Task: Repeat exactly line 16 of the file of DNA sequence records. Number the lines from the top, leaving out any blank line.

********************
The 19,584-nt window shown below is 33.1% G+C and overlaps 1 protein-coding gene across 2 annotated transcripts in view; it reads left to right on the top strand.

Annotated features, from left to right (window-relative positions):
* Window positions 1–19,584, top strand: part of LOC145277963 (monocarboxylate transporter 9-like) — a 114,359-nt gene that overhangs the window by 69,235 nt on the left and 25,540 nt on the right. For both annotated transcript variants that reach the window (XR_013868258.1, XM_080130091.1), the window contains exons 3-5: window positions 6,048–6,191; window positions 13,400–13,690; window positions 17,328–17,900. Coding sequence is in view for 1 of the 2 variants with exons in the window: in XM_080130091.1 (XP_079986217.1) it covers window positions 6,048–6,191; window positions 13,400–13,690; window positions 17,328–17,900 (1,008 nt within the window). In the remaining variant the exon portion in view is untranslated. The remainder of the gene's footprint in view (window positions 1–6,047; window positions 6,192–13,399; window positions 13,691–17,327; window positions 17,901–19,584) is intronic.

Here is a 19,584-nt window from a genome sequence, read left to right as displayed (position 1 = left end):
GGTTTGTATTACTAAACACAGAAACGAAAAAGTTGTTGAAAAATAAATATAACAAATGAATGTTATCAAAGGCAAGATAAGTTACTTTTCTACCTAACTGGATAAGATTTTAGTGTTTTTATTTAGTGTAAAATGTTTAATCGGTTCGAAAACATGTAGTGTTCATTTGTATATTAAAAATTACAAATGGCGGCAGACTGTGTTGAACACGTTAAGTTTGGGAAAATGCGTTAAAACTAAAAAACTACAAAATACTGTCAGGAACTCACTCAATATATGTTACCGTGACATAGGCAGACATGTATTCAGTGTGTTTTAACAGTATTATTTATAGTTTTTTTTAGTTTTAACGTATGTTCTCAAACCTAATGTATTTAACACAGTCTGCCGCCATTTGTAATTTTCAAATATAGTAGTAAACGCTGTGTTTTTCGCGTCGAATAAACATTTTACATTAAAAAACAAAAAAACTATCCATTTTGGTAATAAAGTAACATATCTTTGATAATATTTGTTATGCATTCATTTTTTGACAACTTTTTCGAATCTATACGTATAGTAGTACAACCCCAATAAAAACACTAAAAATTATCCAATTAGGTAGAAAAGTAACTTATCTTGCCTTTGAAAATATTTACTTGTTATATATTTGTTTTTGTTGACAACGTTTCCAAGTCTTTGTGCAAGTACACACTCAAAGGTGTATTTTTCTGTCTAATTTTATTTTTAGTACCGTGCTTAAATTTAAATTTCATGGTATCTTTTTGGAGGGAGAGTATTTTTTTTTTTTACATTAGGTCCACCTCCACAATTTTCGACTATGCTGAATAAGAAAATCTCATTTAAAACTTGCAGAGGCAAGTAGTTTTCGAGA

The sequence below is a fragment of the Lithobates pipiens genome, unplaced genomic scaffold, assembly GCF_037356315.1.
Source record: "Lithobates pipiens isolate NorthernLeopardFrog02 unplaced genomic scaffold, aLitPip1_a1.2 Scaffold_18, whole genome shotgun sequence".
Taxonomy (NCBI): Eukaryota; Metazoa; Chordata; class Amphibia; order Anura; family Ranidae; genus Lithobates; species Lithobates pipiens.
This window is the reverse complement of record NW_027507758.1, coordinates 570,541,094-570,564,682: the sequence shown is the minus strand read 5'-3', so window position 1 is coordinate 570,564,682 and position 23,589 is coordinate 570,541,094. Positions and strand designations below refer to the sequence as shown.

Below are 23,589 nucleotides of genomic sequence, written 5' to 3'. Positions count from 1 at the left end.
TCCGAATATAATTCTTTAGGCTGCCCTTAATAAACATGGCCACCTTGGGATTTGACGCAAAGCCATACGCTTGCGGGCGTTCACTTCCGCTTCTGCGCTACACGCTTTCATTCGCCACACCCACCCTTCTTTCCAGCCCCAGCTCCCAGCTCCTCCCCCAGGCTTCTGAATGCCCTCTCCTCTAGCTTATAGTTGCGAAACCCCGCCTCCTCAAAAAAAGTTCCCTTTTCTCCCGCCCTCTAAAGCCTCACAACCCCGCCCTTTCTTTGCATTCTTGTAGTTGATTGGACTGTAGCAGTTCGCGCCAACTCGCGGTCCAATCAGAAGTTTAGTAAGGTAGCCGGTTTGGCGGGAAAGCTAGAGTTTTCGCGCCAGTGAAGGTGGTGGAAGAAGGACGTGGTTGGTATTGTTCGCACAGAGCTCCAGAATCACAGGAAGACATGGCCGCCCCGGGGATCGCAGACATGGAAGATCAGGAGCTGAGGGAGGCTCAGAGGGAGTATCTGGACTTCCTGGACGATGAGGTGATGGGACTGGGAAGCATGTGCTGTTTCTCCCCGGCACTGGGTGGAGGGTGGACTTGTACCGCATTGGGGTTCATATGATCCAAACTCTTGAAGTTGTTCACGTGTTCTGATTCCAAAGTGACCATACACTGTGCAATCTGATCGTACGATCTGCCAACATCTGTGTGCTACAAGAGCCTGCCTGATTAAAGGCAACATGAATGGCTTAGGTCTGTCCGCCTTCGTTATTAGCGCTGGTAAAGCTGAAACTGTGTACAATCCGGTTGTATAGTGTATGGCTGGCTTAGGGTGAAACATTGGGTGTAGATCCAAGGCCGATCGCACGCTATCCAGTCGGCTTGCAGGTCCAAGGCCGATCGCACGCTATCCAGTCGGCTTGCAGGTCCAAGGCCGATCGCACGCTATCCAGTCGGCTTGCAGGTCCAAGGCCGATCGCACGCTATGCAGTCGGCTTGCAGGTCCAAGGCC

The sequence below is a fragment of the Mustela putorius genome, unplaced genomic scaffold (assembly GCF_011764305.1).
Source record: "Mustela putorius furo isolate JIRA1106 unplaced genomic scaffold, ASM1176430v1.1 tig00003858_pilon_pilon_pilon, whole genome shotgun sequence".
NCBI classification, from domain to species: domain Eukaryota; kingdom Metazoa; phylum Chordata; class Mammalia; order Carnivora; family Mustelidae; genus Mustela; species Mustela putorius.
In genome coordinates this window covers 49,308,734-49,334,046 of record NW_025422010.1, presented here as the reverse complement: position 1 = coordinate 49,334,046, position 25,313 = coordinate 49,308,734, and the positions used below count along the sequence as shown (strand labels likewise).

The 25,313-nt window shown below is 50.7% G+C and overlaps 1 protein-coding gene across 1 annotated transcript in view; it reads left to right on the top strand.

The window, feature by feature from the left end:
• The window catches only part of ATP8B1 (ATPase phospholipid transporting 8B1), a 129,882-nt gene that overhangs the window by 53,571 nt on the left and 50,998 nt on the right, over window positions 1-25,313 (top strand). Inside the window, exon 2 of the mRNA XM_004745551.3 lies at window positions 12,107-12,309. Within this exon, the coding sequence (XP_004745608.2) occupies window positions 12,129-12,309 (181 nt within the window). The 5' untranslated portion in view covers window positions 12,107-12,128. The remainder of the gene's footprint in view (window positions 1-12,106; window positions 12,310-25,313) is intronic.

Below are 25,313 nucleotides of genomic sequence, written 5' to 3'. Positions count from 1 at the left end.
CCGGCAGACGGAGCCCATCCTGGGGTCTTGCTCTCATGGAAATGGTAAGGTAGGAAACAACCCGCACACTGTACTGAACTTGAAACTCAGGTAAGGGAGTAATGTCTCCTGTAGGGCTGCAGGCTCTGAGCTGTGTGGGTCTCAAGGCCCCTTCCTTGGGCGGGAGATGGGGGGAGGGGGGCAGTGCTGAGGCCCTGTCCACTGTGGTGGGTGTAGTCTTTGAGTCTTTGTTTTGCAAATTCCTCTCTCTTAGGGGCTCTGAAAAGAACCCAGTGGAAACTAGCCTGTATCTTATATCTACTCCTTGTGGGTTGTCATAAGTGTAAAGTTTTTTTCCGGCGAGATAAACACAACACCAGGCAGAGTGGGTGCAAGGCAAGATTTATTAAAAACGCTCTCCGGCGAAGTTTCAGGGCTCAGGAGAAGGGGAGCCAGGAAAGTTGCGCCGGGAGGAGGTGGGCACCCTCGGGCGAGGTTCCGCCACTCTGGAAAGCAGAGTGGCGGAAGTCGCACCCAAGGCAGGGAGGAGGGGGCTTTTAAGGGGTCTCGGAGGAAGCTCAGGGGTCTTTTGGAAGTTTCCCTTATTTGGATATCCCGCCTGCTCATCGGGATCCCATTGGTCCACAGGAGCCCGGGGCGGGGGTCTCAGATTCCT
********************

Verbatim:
The 25,313-nt window shown below is 50.7% G+C and overlaps 1 protein-coding gene across 1 annotated transcript in view; it reads left to right on the top strand.